Literary fiction, classics, dystopian, history, memoir, prize winners, and of course the 1001 books. You really might catch me reading anything!
Foe is a fascinating look at storytelling, biography, memoir, and author's control.
Coetzee looks at all of this through the eyes of Susan Barton—the woman who was cast away and landed on Robinson Crusoe's island. "Huh? There's no woman in Robinson Crusoe!" you say.
No, there's not. But Coetzee has created a story in which Defoe (aka Foe) is a character in the creation of the story of Robinson Crusoe. Because while Robinson Crusoe is seen as a proto-novel or as one of the earliest novels, it very much reads as a journalistic enterprise to us today. And Defoe was also a journalist.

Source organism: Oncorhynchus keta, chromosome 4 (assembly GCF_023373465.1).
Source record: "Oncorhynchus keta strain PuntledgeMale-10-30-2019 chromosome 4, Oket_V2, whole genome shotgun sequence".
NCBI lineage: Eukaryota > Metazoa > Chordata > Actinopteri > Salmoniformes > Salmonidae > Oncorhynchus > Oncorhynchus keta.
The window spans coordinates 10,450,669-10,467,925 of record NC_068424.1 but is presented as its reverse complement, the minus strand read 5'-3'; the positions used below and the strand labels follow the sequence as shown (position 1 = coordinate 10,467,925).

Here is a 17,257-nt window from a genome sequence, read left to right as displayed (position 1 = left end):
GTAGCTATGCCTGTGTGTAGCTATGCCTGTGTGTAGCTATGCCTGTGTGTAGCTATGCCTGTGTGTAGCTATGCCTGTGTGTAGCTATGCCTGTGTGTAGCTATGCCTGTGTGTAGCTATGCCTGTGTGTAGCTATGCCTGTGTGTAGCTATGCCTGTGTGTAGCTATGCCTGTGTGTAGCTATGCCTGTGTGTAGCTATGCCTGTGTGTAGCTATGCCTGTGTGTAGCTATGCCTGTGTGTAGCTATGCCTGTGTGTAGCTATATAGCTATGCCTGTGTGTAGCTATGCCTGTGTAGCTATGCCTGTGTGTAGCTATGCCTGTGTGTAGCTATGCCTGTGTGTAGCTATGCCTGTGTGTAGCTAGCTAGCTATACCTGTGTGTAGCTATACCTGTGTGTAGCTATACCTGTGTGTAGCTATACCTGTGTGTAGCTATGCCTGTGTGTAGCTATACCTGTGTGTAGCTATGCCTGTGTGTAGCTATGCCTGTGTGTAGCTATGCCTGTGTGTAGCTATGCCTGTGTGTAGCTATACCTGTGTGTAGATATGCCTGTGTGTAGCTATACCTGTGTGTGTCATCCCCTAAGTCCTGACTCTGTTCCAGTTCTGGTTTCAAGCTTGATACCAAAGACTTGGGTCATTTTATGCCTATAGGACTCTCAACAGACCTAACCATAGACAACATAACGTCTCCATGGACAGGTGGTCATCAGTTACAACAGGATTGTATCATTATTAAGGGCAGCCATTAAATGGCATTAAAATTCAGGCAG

And Coetzee runs with that. Maybe Robinson Crusoe was a person. Maybe Defoe wrote a biography. And maybe because the actual truth was a bit dull and repetitive, he embellished a little, changed a few things.... So Coetzee imagines what the real story behind Defoe's embellished tale is.
A fun read, and I am so glad I read Robinson Crusoe first—and to get the full sense of the story/ies, I think you need to have it fresh in your head. I actually enjoyed this more than Robinson Crusoe.